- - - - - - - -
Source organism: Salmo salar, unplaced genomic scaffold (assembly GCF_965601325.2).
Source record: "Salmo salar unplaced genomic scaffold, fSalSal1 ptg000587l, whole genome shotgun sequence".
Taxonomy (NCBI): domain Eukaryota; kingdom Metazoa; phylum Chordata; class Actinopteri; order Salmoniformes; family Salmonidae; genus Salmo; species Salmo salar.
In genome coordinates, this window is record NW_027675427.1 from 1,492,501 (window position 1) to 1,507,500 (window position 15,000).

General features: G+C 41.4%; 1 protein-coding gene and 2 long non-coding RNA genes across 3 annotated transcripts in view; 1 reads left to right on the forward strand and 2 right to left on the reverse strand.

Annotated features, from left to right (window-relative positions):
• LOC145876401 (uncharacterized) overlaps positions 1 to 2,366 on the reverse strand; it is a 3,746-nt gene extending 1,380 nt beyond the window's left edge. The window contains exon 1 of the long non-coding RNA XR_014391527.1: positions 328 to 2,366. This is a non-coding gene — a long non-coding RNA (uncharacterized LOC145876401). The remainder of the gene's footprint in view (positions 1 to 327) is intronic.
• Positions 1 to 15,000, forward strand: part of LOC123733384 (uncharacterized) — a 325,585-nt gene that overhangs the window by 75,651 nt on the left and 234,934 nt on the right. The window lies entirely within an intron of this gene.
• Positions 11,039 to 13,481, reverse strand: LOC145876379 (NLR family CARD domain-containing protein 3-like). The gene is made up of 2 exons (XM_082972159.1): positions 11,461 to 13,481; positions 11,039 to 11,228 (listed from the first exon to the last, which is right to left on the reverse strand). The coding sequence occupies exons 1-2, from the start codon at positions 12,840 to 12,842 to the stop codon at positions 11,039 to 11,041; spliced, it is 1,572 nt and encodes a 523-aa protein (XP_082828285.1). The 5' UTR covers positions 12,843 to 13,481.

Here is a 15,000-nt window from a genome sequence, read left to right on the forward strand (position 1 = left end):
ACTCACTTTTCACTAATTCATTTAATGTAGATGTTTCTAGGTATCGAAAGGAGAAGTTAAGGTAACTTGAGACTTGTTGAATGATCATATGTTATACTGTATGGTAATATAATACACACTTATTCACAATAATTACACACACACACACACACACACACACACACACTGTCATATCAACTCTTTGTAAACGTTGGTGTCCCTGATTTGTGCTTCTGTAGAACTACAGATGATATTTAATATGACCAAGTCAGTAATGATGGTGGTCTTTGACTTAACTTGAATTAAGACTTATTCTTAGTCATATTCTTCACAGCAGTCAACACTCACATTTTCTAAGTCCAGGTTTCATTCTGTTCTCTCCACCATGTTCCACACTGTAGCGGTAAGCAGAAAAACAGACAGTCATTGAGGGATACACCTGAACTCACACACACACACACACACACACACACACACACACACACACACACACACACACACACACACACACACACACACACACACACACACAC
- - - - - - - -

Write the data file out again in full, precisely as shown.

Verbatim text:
Source organism: Salmo salar, unplaced genomic scaffold (assembly GCF_965601325.2).
Source record: "Salmo salar unplaced genomic scaffold, fSalSal1 ptg000587l, whole genome shotgun sequence".
Taxonomy (NCBI): domain Eukaryota; kingdom Metazoa; phylum Chordata; class Actinopteri; order Salmoniformes; family Salmonidae; genus Salmo; species Salmo salar.
In genome coordinates, this window is record NW_027675427.1 from 1,492,501 (window position 1) to 1,507,500 (window position 15,000).

General features: G+C 41.4%; 1 protein-coding gene and 2 long non-coding RNA genes across 3 annotated transcripts in view; 1 reads left to right on the forward strand and 2 right to left on the reverse strand.

Annotated features, from left to right (window-relative positions):
• LOC145876401 (uncharacterized) overlaps positions 1 to 2,366 on the reverse strand; it is a 3,746-nt gene extending 1,380 nt beyond the window's left edge. The window contains exon 1 of the long non-coding RNA XR_014391527.1: positions 328 to 2,366. This is a non-coding gene — a long non-coding RNA (uncharacterized LOC145876401). The remainder of the gene's footprint in view (positions 1 to 327) is intronic.
• Positions 1 to 15,000, forward strand: part of LOC123733384 (uncharacterized) — a 325,585-nt gene that overhangs the window by 75,651 nt on the left and 234,934 nt on the right. The window lies entirely within an intron of this gene.
• Positions 11,039 to 13,481, reverse strand: LOC145876379 (NLR family CARD domain-containing protein 3-like). The gene is made up of 2 exons (XM_082972159.1): positions 11,461 to 13,481; positions 11,039 to 11,228 (listed from the first exon to the last, which is right to left on the reverse strand). The coding sequence occupies exons 1-2, from the start codon at positions 12,840 to 12,842 to the stop codon at positions 11,039 to 11,041; spliced, it is 1,572 nt and encodes a 523-aa protein (XP_082828285.1). The 5' UTR covers positions 12,843 to 13,481.

Here is a 15,000-nt window from a genome sequence, read left to right on the forward strand (position 1 = left end):
ACTCACTTTTCACTAATTCATTTAATGTAGATGTTTCTAGGTATCGAAAGGAGAAGTTAAGGTAACTTGAGACTTGTTGAATGATCATATGTTATACTGTATGGTAATATAATACACACTTATTCACAATAATTACACACACACACACACACACACACACACACACTGTCATATCAACTCTTTGTAAACGTTGGTGTCCCTGATTTGTGCTTCTGTAGAACTACAGATGATATTTAATATGACCAAGTCAGTAATGATGGTGGTCTTTGACTTAACTTGAATTAAGACTTATTCTTAGTCATATTCTTCACAGCAGTCAACACTCACATTTTCTAAGTCCAGGTTTCATTCTGTTCTCTCCACCATGTTCCACACTGTAGCGGTAAGCAGAAAAACAGACAGTCATTGAGGGATACACCTGAACTCACACACACACACACACACACACACACACACACACACACACACACACACACACACACACACACACACACACACACACACACACACAC